2.1 Data Collection
1. A large corporation wants to find out which benefits plan its employees would prefer. Which procedure would be most likely to obtain a statistically unbiased sample?
- Survey a random sample of employees from a list of all employees.
- Invite all employees to indicate their choices by e-mail.
- Place suggestion boxes at random locations in the company’s plant and offices.
- Assemble a group with one member from each department and record the preferences of these employees.
Survey a random sample of employees from a list of all employees.
2. A university polled 500 of its students, randomly selecting them proportional to the number of students enrolled in each degree program. Classify the sampling method.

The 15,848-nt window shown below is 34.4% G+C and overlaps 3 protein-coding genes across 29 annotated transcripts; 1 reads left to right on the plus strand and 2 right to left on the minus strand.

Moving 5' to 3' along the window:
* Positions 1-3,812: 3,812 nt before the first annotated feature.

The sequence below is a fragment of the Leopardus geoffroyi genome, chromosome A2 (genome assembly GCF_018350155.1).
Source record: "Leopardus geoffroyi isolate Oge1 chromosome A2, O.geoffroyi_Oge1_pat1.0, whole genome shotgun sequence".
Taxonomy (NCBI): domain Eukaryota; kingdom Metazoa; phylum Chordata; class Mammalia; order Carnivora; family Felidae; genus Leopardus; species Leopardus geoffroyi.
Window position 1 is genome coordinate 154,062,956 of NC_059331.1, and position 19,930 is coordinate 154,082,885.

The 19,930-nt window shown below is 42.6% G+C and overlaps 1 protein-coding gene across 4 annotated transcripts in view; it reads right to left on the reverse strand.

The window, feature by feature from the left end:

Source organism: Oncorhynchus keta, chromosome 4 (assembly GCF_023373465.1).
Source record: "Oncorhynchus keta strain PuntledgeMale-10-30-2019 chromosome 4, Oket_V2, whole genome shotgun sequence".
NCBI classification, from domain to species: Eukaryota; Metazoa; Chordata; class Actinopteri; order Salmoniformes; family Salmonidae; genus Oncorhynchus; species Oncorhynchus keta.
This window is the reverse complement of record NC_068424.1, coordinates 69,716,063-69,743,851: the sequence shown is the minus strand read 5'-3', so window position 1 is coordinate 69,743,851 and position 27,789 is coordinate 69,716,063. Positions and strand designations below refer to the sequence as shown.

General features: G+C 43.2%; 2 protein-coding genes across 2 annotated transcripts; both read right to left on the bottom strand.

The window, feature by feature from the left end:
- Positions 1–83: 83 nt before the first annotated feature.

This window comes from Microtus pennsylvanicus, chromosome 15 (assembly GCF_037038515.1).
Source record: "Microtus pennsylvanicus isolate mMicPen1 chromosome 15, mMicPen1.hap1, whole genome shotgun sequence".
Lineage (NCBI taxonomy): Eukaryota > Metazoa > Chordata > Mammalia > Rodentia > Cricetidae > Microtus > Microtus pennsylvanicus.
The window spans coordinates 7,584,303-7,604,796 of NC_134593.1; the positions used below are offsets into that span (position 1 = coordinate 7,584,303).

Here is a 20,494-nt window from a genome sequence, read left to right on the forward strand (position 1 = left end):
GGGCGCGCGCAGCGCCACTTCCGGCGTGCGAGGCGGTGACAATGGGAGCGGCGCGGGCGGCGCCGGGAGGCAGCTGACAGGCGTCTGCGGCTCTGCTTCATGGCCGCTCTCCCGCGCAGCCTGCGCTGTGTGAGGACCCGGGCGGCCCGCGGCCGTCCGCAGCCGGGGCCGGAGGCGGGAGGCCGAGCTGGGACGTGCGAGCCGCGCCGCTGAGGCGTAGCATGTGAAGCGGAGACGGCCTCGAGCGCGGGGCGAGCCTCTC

- simple random
3. Which question is unbiased?
- Does the school board have the right to enforce a dress code?
- Do you think the mayor is doing a good job in spite of his questionable character?
- Do you prefer daytime or evening television programming?
- Do you think the government should be allowed to cut down trees willy-nilly to build a new highway?
Do you prefer daytime or evening television programming?
Spotting Problems with Sampling Methods
You should understand why samples should be representative and how to spot when they are not.
To spot a biased sample you should think about the following:
- Where, when and how the sample is taken.
- The sample size: large or small?